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Projectile Points
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OTTER CREEK

Thumbnail image of an Otter Creek point.Defining Attributes

A medium to large, thick, narrow to medium-wide, side notched point with well-formed tangs and a concave base.

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Chronology

The Otter Creek point is variously placed in the Middle and Late Archaic periods.  Kinsey (1972) reports radiocarbon dates associated with Otter Creek components in the Northeast that range from 4610 +/- 100 BC to 2270 +/- 160 BC (approximately 5475-2850 BC in calendar years).  However, most researchers suggest the core period of Otter Creek manufacture occurred between 6000 and 5000 BP (roughly 4850-3800 BC in calendar years) (Steponaitis 1980; Funk 1993; Dent 1995).

Description

Blade: The blade is ovoid or lanceolate, with edges that are usually excurvate, but sometimes straight.  Shoulders are usually the same width as -- or narrower than -- the basal tangs, but can be wider.

Haft Element: The stem is side notched; notching seems to have been a final operation, usually resulting in well-defined square tangs, but some examples have rounded tangs.  The base is usually concave, but can be straight.  Usually the base, tang edges, and notches were ground.  On some examples, the base has been thinned.

Size: Length ranges from 25 to 114 mm.  Ritchie (1971) indicates that a majority fall between 70 and 89mm, but others report a smaller average length; at the Higgins site, the points ranged from 25 to 59 mm (Ebright 1992; see also Kinsey 1972).  Width ranges from 18 to 28 mm, and thickness from 6 to 13 mm.

Technique of manufacture: Manufacture was done by percussion, with secondary marginal pressure flaking common.

Material: At the Higgins site in Anne Arundel County, 56% of 24 Otter Creek points were quartz, with 40% rhyolite and 4% quartzite (Ebright 1992).  In a sample of 12 Otter Creek points from the lower Patuxent drainage, Steponaitis (1980) reported that 59% were rhyolite, followed by quartzite (25%) and quartz (16%).  In the area surrounding Zekiah Swamp on the lower Potomac, Wanser (1982) found that 65% of 26 Otter Creek points were quartz, with 31% quartzite and 4% rhyolite.  In the Monocacy River drainage, 90% of 122 Otter Creek points were rhyolite, with 6% quartz and 4% chert (Kavanagh 1982). Of 11 Otter Creek-like points reported from the Hagerstown Valley, 64% were rhyolite, 27% chert, and 9% quartzite (Stewart 1980).  In the middle Potomac Valley, chert Otter Creek are most common, but other local materials are used (Hranicky 2002). In the middle Potomac Valley, chert Otter Creek are most common, but other local materials are used (Hranicky 2002).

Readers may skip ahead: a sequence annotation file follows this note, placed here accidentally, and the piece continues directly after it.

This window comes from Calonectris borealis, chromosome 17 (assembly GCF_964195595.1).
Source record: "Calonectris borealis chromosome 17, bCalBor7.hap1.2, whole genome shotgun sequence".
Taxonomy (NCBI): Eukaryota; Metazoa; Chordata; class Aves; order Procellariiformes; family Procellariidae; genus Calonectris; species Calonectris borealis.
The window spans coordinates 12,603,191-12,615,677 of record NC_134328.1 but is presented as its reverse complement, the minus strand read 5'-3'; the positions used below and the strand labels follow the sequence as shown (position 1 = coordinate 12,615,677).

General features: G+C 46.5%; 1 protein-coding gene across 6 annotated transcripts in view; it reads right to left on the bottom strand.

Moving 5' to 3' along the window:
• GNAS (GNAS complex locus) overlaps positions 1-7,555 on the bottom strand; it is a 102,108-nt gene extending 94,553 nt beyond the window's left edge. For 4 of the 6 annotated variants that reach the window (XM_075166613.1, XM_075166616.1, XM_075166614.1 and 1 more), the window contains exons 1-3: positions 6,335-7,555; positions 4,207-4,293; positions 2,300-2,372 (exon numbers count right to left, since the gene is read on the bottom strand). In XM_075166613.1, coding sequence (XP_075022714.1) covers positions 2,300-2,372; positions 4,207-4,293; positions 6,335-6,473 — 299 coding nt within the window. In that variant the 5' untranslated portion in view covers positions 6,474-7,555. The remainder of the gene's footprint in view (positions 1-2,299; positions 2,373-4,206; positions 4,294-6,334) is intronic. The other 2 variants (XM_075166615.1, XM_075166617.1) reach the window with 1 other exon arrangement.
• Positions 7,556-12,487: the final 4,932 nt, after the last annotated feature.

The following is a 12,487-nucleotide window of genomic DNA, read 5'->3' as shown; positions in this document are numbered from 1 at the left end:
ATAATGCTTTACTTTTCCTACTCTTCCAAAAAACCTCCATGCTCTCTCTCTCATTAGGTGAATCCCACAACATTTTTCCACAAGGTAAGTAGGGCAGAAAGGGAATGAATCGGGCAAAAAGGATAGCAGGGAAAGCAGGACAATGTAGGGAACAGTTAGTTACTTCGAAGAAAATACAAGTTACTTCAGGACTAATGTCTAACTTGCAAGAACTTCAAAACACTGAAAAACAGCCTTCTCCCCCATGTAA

Discussion

Otter Creek points are found throughout the Northeast and Mid-Atlantic regions. However, morphologically-similar side notched points are found across the eastern U.S., under names like Big Sandy II and Raddatz (Justice 1987; Funk 1993).  Ritchie (1971) thought that the Otter Creek point was related to the Brewerton Side Notched point, and they do co-occur on some sites, such as the Higgins site in Anne Arundel County, Maryland (Ebright 1992).  Otter Creek is also similar to, but distinct from, the Warren point of Virginia (Gardner 1974; Ebright 1992).

At the Higgins site, Otter Creek points do not appear to have functioned as projectiles. They often exhibited heavy unilateral blade edge dulling, combined with polish on the flake scar ridges on one adjacent face, suggesting use as a scraper.  Despite the unilateral wear, even exhausted blades maintained their symmetry relative to the base. However, many of the heavily re-worked Otter Creek points, particularly the rhyolite ones, had an asymmetric cross-section and an occasional resemblance to Brewerton Eared Notched points (Ebright 1992).

Defined in Literature

This type was originally defined by Ritchie (1961, revised 1971) based on points recovered from the Otter Creek valley of Vermont.

References
Dent 1995; Ebright 1992; Funk 1993; Gardner 1974; Hranicky 2002; Justice 1987; Kavanagh 1982; Kinsey 1972; Ritchie 1971; Steponaitis 1980; Stewart 1980; Wanser 1982

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Maryland's Prehistory

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Maryland Archaeological Conservation Lab Updated: 12/30/12

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